Amc Buyout

In: Business and Management

Submitted By Jlu1122
Words 8643
Pages 35
UVA-F-1508
Rev. Oct. 5, 2009

THE BUYOUT OF AMC ENTERTAINMENT
In July 2004, Sean Penmeyer, a principal at J.P. Morgan Partners (JPMP, the private equity arm of JPMorgan Chase & Co.), was in the midst of formulating the final terms of a public-to-private buyout proposal for AMC Entertainment Inc. (AMCE). Always alert for new investment opportunities, JPMP had invested in the theater industry before and had started a process earlier that year to learn more about the current state of the market. The interest was prompted by a gradual recovery in theater attendance since the recession and post–September 11 downturn. Big hits in 2002 and 2003 such as Spiderman, Finding Nemo, Lord of the Rings, and
Matrix Reloaded had brought crowds back to the theaters and increased merger and buyout activity in the sector. Through various industry sources, Penmeyer had learned that AMCE might be looking for potential investors. On April 30, 2004, a senior partner at JPMP telephoned Peter
Brown, chairman, president, and chief executive officer of AMCE, to gauge his interest in further discussions with JPMP.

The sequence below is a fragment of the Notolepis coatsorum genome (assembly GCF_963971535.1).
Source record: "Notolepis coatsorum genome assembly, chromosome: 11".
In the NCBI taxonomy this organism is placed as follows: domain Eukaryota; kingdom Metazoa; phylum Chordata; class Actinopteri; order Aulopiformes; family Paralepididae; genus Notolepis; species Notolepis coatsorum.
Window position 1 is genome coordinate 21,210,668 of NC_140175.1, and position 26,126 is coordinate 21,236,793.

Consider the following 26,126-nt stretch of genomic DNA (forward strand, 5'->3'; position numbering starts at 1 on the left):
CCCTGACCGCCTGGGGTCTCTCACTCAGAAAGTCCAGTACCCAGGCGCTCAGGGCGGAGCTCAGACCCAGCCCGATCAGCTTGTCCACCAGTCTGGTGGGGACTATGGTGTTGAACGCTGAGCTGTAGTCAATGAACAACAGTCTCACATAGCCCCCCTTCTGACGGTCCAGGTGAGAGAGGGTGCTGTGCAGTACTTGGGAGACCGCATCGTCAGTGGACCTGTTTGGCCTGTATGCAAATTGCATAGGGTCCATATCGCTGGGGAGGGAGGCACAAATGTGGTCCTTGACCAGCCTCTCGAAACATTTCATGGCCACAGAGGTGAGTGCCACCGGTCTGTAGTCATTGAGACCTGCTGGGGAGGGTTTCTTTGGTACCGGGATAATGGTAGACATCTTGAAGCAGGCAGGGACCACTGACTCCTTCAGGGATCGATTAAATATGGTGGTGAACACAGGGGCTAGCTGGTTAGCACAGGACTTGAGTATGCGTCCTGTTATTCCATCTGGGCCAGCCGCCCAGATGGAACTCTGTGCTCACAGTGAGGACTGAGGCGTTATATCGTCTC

Earlier in the year, AMCE’s board had explored several opportunities to create value for shareholders. Those included acquisitions, strategic combinations with other theater companies, and a possible recapitalization of the company to simplify its capital structure. Several past investments, including a $250 million equity infusion by Apollo Management, L.P., in 2001, had left AMCE with two classes of convertible stock in addition to its publicly traded common shares. It was the board’s belief that a simplified share structure—one with a single class of common stock—would remove the overhang of the preferred shares and more fully align the interests of all of AMCE’s shareholders. Most important, during that conversation, Brown indicated that the board was not…...

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